Incidence, risk factors, and management of late biliary morbidity after pancreaticoduodenectomy: a systematic review and meta-analysis Print | PDF PROSPERO This information has been provided by the named contact for this review. CRD has accepted this information in good faith and registered the review in PROSPERO. The registrant confirms that the information supplied for this submission is accurate and complete. CRD bears no responsibility or liability for the content of this registration (...) . ">Planned approach If a meta-analysis is planned , please specify the following:"> Example: number of metastases: standardized mean difference; incidence of metastasis: risk ratio. ">Effect measure The random-effects model is the typical model of choice for pre-clinical meta-analyses. This is because in the fixed-effect model, it is assumed that the differences in observed effect between studies is solely due to sampling error (i.e. differences in sample size), and that the true effect is the same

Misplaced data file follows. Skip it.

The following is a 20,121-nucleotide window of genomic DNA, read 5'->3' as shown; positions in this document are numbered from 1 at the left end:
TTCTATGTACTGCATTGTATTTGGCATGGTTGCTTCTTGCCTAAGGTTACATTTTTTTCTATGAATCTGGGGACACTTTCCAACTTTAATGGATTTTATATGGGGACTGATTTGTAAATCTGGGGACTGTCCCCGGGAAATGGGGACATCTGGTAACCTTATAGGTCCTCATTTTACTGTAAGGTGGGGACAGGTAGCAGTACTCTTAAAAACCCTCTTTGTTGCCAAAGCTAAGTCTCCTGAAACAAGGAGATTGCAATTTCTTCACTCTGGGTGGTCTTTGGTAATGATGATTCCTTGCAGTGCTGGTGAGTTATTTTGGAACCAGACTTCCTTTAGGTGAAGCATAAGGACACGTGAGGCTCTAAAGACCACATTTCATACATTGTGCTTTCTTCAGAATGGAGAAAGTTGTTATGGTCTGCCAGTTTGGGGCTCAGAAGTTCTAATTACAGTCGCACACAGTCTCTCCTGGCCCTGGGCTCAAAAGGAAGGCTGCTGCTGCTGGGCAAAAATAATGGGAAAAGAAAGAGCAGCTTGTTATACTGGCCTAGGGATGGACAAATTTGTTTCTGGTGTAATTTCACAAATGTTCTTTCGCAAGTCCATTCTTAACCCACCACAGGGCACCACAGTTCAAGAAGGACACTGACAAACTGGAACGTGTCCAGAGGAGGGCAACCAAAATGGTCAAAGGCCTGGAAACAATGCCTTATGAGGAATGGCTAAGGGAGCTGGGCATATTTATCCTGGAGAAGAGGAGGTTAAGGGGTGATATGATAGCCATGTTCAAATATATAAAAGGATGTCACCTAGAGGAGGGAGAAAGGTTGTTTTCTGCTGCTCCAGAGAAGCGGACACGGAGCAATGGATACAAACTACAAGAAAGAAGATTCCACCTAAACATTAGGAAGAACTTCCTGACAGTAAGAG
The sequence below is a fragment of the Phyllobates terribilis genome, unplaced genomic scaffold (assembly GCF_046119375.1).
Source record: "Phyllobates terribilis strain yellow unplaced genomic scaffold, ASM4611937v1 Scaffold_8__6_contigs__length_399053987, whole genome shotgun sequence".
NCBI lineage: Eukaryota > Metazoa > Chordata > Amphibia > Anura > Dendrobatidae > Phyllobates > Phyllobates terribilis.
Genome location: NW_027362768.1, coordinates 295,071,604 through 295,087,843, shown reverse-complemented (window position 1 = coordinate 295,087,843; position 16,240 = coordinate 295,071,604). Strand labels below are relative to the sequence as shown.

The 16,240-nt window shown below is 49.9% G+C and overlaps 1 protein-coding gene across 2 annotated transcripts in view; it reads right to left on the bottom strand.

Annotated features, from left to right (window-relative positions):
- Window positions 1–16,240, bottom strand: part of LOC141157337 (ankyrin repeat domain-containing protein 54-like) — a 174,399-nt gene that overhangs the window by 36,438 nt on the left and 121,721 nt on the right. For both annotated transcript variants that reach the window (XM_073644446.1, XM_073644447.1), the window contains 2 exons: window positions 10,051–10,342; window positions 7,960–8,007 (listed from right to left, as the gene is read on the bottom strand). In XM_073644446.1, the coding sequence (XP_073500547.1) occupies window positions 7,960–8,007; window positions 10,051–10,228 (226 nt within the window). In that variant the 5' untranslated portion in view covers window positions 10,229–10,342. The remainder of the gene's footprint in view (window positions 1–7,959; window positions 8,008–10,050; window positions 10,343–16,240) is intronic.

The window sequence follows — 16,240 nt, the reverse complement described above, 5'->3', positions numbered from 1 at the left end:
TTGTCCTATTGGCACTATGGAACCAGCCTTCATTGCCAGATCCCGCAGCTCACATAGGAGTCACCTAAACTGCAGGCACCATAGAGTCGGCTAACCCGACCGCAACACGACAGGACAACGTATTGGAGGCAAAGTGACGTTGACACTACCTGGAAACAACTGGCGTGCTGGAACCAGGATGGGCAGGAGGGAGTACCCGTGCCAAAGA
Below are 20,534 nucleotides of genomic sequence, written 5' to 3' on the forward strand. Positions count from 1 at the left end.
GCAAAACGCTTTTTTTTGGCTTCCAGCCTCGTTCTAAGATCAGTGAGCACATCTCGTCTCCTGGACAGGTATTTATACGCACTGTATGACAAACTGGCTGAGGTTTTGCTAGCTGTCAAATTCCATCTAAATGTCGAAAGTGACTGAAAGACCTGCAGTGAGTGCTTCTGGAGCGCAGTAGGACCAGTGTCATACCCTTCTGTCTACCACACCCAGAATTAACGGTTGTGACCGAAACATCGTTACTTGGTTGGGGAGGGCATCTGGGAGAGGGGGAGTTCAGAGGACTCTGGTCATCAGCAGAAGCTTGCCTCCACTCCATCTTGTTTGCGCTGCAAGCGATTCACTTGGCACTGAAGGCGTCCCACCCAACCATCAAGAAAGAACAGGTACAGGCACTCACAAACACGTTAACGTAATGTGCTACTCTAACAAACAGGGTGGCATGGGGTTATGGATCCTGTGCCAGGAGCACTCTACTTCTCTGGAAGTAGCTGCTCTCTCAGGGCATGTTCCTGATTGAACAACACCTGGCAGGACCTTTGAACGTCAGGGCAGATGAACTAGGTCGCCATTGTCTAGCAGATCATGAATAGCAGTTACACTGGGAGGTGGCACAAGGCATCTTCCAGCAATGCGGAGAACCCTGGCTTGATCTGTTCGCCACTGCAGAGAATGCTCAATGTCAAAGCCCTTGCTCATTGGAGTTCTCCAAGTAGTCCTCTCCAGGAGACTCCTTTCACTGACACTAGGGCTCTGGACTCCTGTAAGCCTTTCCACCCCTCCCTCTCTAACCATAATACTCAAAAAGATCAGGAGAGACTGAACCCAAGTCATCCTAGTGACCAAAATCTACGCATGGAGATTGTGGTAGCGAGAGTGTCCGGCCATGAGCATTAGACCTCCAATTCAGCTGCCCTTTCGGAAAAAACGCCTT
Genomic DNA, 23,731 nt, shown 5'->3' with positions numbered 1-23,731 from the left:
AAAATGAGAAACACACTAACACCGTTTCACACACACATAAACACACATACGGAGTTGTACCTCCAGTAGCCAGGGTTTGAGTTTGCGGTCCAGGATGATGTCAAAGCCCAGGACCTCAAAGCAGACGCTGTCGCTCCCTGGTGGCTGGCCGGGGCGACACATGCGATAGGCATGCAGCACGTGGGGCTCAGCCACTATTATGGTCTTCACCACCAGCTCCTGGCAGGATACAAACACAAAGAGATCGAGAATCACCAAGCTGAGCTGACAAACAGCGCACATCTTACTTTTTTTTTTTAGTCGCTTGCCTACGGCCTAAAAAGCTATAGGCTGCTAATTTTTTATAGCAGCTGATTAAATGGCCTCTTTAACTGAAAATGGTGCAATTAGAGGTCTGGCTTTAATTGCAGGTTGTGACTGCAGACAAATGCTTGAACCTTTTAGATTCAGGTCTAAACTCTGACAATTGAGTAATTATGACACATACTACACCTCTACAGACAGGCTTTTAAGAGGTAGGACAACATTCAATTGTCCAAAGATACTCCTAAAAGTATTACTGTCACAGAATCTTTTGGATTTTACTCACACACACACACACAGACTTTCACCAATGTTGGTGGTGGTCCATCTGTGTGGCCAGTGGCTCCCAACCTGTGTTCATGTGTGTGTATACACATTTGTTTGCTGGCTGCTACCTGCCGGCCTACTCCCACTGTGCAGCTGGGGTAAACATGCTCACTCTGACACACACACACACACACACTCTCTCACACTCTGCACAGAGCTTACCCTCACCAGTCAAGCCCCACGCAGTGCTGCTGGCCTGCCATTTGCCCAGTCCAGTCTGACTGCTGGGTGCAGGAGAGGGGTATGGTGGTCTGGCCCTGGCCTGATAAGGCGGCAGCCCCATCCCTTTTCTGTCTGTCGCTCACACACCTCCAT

2019 PROSPERO

86. Premature graying of hair: risk factors, co-morbid conditions, pharmacotherapeutic management options and reversal. A systematic review

Premature graying of hair: risk factors, co-morbid conditions, pharmacotherapeutic management options and reversal. A systematic review Print | PDF PROSPERO This information has been provided by the named contact for this review. CRD has accepted this information in good faith and registered the review in PROSPERO. The registrant confirms that the information supplied for this submission is accurate and complete. CRD bears no responsibility or liability for the content of this registration (...) . ">Planned approach If a meta-analysis is planned , please specify the following:"> Example: number of metastases: standardized mean difference; incidence of metastasis: risk ratio. ">Effect measure The random-effects model is the typical model of choice for pre-clinical meta-analyses. This is because in the fixed-effect model, it is assumed that the differences in observed effect between studies is solely due to sampling error (i.e. differences in sample size), and that the true effect is the same

2019 PROSPERO

87. Risk of miscarriage or preterm delivery in dichorionic twin pregnancies with embryo reduction versus expectant management: a systematic review and meta-analysis